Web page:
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Levator Scapula – Functional Anatomy

Overview of the Anatomy of Levator Scalupa.

The Levator scapula is a ropy extrinsic back muscle that connects the scapula to the upper cervical vertebrae through the clavicle, manubrium, first rib, and lower cervical vertebrae.

Levator scapula is stretched by Forward-Head Posture, elevating and protracting the scapula.

Studies show that there are statistically significant variations in the structural anatomy of levator scapula. The upper portion may attach to a varying number of vertebrae as well as the occiput. The distal end may blend with serratus anterior, serratus posterior superior, or connect to the top two ribs.

Origin: Transverse processes of C1 through C4

Insertion: medial border of the scapula between the spine of the scapula and the superior angle.

Action: As the name implies, it elevates the scapula. This action assists in the downward rotation of the scapula. The sections that attach on the lower vertebrae and run more transversely toward the superior angle assist in retraction of the scapula. Anchoring the upper extrmity permits the upper sections to help rotate the upper cervicals and extend the neck. At the same time, it helps to rotate the scapula downwardly when the neck is stable. Wikipedia explores these variations with associated references. There are also numerous cadaver studies on the web.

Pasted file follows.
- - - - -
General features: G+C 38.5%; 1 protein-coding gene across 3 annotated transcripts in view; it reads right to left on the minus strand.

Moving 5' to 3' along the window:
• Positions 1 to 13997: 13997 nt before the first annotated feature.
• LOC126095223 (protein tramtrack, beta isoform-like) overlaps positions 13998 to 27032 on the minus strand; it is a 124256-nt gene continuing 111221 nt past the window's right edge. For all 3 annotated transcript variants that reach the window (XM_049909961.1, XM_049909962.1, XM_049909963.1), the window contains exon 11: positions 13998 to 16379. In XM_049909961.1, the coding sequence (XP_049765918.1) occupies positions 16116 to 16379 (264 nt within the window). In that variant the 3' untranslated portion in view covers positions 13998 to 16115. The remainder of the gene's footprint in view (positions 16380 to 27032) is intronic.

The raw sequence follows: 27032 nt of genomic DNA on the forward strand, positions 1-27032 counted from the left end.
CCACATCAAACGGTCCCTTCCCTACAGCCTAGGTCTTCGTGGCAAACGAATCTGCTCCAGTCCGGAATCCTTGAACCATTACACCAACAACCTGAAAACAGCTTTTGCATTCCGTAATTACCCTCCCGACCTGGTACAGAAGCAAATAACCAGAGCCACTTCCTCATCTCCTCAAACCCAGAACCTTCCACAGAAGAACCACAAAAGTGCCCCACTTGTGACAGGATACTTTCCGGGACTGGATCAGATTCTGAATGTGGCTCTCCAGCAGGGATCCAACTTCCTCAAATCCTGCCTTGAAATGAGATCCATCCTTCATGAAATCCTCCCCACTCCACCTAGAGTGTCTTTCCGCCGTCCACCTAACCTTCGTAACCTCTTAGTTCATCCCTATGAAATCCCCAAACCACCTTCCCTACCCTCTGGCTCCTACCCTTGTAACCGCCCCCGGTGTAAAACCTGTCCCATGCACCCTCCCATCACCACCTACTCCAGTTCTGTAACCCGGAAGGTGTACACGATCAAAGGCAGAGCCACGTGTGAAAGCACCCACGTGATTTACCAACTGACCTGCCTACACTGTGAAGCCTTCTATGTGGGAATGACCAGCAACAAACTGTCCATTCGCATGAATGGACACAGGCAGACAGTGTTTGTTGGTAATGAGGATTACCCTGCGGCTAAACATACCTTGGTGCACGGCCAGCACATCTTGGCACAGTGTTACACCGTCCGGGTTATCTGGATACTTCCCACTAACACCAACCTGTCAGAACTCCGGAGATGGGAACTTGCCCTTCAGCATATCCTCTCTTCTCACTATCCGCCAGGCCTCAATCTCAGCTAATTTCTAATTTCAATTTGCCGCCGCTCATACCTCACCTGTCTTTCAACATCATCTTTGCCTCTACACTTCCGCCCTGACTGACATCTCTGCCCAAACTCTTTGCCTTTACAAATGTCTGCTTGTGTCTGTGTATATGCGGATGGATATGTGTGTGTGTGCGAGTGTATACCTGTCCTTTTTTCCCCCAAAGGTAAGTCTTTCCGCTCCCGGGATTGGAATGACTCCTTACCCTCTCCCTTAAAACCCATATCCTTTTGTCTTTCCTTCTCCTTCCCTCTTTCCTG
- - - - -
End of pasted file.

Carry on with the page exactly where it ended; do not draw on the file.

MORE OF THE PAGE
Posts related to Levator Scapula

Wikipedia entry for Levator Scapula

This site is undergoing changes. Starting in early 2020, we began improving the format. We are also adding more extensive self-care, illustrations, therapist notes, anatomy, and protocols. We appreciate your input and feedback. You will see us adding posts and updating older posts as time permits.

Weekly Featured Post

This post shows you how to press out the trigger points and stretch the infraspinatus muscle. It’s a small muscle on the back of the shoulder but creates a number of problems, including:

  • shoulder pain when sleeping
  • loss of grip strength
  • upper neck pain
  • pain along the inside edge of the shoulder blade

Tony Preston has a practice in Atlanta, Georgia where he sees clients. He has written and taught about anatomy, trigger points, and cranial therapies since the mid-90s.

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